In other words, there is no is singular, unifying "Islamist extremism" - or "radical Islamic terrorism," to borrow a phrase that even Trump's speechwriter saw inopportune to include in his speech in Saudi Arabia) - that one can identify and label as the enemy.

This only begs the question: Why is there such a need for concocting this mythical and menacing threat of extremism? Trump's speech does provide an answer, as he exhorts "Muslim-majority countries" to "take the lead in combatting radicalisation". If the problem is an ideology that exists in Muslim communities, then it is necessary for, as Trump puts it, "your nations [to] drive out the terrorists and extremists".

Such an approach allows the Trump administration to ignore its own role in bolstering the ranks of extremist groups

Such an approach allows the Trump administration to ignore its own role in bolstering the ranks of extremist groups. One no longer needs to worry about Islamophobia in the United States, US-led military interventions in Muslim-majority countries, and support for authoritarian regimes which create the conditions for extremist groups to thrive.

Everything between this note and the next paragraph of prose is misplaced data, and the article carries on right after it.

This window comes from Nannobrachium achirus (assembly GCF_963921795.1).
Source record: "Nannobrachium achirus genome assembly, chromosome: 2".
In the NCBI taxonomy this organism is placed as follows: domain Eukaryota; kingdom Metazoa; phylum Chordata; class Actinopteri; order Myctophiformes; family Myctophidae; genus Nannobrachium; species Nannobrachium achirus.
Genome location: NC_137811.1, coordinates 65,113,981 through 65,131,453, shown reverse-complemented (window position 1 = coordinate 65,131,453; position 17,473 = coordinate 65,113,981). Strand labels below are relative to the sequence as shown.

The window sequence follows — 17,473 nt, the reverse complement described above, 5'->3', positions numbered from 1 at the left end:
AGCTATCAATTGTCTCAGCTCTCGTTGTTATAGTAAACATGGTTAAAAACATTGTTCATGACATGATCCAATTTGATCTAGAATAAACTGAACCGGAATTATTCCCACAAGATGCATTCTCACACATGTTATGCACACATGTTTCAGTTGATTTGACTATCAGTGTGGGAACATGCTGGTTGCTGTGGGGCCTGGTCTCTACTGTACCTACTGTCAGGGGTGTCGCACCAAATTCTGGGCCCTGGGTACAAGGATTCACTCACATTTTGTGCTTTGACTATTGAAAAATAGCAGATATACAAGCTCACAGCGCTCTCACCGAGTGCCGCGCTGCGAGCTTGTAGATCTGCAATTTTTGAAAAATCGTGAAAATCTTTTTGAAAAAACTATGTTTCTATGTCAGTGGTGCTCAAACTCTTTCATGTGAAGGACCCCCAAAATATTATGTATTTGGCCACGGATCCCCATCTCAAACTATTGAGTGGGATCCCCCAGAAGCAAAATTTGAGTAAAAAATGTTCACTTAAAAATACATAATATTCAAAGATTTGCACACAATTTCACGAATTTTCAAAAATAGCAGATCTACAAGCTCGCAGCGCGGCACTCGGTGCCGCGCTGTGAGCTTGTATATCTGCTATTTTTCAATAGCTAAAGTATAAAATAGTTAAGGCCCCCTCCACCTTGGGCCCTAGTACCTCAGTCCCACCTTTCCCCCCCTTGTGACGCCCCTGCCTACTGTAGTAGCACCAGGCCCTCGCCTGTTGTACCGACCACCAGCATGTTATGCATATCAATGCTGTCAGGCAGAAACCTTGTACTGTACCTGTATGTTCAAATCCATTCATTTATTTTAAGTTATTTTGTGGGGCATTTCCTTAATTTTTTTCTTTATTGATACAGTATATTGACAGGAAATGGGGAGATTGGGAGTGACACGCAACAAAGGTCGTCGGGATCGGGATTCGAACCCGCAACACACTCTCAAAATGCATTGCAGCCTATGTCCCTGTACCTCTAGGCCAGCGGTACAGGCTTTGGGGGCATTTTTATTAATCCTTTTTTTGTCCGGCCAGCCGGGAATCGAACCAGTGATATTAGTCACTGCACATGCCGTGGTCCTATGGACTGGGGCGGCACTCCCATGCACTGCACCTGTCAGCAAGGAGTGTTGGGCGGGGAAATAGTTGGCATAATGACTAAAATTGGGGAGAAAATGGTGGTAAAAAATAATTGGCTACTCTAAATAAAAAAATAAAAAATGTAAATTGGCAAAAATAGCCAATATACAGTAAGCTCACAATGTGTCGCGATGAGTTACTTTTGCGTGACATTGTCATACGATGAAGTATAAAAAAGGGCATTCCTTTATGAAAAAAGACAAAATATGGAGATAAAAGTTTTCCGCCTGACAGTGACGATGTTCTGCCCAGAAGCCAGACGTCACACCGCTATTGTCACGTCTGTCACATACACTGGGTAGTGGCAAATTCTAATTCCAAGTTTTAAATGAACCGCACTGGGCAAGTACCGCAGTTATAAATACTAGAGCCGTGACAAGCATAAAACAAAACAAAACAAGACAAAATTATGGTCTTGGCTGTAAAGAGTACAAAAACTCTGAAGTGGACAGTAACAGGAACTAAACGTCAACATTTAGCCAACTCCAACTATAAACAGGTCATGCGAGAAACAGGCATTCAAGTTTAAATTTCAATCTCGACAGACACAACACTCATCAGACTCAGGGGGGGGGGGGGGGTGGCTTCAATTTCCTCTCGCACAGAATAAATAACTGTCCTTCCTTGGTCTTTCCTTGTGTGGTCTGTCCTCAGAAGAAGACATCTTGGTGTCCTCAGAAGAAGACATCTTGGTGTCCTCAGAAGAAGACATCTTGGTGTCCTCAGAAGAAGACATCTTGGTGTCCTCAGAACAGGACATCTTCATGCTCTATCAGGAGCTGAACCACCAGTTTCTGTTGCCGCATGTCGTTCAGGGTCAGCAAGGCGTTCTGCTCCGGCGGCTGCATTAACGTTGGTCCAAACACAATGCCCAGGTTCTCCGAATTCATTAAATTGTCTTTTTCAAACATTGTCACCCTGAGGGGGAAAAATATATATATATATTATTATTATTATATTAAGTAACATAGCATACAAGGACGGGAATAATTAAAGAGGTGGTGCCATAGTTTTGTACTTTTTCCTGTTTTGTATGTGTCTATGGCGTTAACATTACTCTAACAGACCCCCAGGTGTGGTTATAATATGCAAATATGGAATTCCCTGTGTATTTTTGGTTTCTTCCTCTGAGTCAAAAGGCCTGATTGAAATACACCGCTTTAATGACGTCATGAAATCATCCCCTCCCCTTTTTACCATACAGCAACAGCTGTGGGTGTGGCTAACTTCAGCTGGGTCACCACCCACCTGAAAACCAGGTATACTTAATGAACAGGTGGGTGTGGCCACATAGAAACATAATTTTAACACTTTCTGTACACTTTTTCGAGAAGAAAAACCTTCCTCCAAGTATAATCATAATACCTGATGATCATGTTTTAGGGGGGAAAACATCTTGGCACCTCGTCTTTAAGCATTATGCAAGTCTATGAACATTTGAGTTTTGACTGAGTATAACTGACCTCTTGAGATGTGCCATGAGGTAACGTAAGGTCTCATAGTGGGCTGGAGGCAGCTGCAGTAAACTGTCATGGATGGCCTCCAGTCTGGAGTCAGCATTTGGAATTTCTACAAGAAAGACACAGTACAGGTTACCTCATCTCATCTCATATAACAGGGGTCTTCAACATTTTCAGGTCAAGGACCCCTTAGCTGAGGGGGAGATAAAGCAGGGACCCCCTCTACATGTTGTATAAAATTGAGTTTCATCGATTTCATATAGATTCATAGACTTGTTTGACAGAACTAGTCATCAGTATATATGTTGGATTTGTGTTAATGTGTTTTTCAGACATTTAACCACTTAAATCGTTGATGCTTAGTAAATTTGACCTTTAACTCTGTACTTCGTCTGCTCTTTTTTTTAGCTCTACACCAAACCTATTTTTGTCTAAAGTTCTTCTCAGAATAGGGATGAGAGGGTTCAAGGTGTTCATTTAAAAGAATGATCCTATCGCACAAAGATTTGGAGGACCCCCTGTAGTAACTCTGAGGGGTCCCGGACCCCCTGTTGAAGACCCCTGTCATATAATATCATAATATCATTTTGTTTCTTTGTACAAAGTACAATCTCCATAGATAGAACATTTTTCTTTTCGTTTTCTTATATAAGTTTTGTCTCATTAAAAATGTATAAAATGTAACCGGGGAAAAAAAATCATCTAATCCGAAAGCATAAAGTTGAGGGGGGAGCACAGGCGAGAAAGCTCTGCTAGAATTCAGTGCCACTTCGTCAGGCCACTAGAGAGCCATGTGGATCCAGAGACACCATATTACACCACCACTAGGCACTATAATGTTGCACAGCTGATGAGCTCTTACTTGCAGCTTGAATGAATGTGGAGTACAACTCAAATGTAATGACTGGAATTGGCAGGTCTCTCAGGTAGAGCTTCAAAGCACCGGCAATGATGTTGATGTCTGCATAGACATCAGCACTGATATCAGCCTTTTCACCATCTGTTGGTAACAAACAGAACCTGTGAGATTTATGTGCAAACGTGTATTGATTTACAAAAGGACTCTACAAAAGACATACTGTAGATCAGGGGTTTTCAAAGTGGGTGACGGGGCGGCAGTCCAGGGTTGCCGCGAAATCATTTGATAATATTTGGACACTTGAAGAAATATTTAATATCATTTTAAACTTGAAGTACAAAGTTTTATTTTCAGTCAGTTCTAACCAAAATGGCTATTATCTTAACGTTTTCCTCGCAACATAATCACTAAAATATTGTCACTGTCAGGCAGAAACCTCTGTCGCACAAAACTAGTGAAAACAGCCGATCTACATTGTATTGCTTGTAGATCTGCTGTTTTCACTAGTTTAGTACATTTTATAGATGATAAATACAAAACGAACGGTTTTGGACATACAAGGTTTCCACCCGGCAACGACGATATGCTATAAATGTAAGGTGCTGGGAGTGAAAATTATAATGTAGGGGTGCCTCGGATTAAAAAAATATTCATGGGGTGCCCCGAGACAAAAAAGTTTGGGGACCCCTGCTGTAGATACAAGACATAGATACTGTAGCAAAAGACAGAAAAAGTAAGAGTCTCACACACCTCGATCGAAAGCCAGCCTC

This approach is also strikingly similar to that taken by the Obama administration. As President Obama himself remarked at the Countering Violent Extremism summit in 2015, "Muslim leaders need to do more to discredit the notion that our nations are determined to suppress Islam".

Needless to say, this in itself is a profoundly Islamophobic attitude and one that can be relied upon to rally public opinion for further interventions in Muslim-majority countries and repressive and surveillance measures against Muslim communities in the United States.

Ultimately, despite talk of a radical departure, Trump's speech indicated that his administration will maintain a remarkable continuity of policies which have bipartisan support in the country. Saudi Arabia will not be asked for ten years of free oil, as Trump once demanded, nor will it be asked to "pay dearly" for "our help and protection".  

Indeed, Trump's speech signals that at least when it comes to fighting "terrorism", his administration will continue to pursue business as usual.